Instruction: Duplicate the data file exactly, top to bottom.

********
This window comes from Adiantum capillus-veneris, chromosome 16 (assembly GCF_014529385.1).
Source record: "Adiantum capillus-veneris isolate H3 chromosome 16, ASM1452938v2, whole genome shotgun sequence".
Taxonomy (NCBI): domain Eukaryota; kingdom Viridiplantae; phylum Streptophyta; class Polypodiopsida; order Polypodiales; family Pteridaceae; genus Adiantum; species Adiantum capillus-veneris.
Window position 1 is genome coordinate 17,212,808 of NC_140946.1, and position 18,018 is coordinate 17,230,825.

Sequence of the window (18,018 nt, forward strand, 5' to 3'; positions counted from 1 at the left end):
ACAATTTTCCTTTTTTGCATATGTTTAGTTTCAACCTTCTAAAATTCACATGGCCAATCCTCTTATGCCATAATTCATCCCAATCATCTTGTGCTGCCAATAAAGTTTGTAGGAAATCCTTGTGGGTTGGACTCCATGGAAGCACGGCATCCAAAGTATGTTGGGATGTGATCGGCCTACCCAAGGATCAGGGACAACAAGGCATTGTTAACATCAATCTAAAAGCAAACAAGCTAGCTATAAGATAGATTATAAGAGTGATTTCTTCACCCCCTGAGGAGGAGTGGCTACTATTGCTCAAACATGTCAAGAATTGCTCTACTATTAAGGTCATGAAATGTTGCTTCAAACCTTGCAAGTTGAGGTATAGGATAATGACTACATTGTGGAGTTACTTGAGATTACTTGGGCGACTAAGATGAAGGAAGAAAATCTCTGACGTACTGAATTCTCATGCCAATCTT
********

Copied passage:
This window comes from Adiantum capillus-veneris, chromosome 16 (assembly GCF_014529385.1).
Source record: "Adiantum capillus-veneris isolate H3 chromosome 16, ASM1452938v2, whole genome shotgun sequence".
Taxonomy (NCBI): domain Eukaryota; kingdom Viridiplantae; phylum Streptophyta; class Polypodiopsida; order Polypodiales; family Pteridaceae; genus Adiantum; species Adiantum capillus-veneris.
Window position 1 is genome coordinate 17,212,808 of NC_140946.1, and position 18,018 is coordinate 17,230,825.

Sequence of the window (18,018 nt, forward strand, 5' to 3'; positions counted from 1 at the left end):
ACAATTTTCCTTTTTTGCATATGTTTAGTTTCAACCTTCTAAAATTCACATGGCCAATCCTCTTATGCCATAATTCATCCCAATCATCTTGTGCTGCCAATAAAGTTTGTAGGAAATCCTTGTGGGTTGGACTCCATGGAAGCACGGCATCCAAAGTATGTTGGGATGTGATCGGCCTACCCAAGGATCAGGGACAACAAGGCATTGTTAACATCAATCTAAAAGCAAACAAGCTAGCTATAAGATAGATTATAAGAGTGATTTCTTCACCCCCTGAGGAGGAGTGGCTACTATTGCTCAAACATGTCAAGAATTGCTCTACTATTAAGGTCATGAAATGTTGCTTCAAACCTTGCAAGTTGAGGTATAGGATAATGACTACATTGTGGAGTTACTTGAGATTACTTGGGCGACTAAGATGAAGGAAGAAAATCTCTGACGTACTGAATTCTCATGCCAATCTT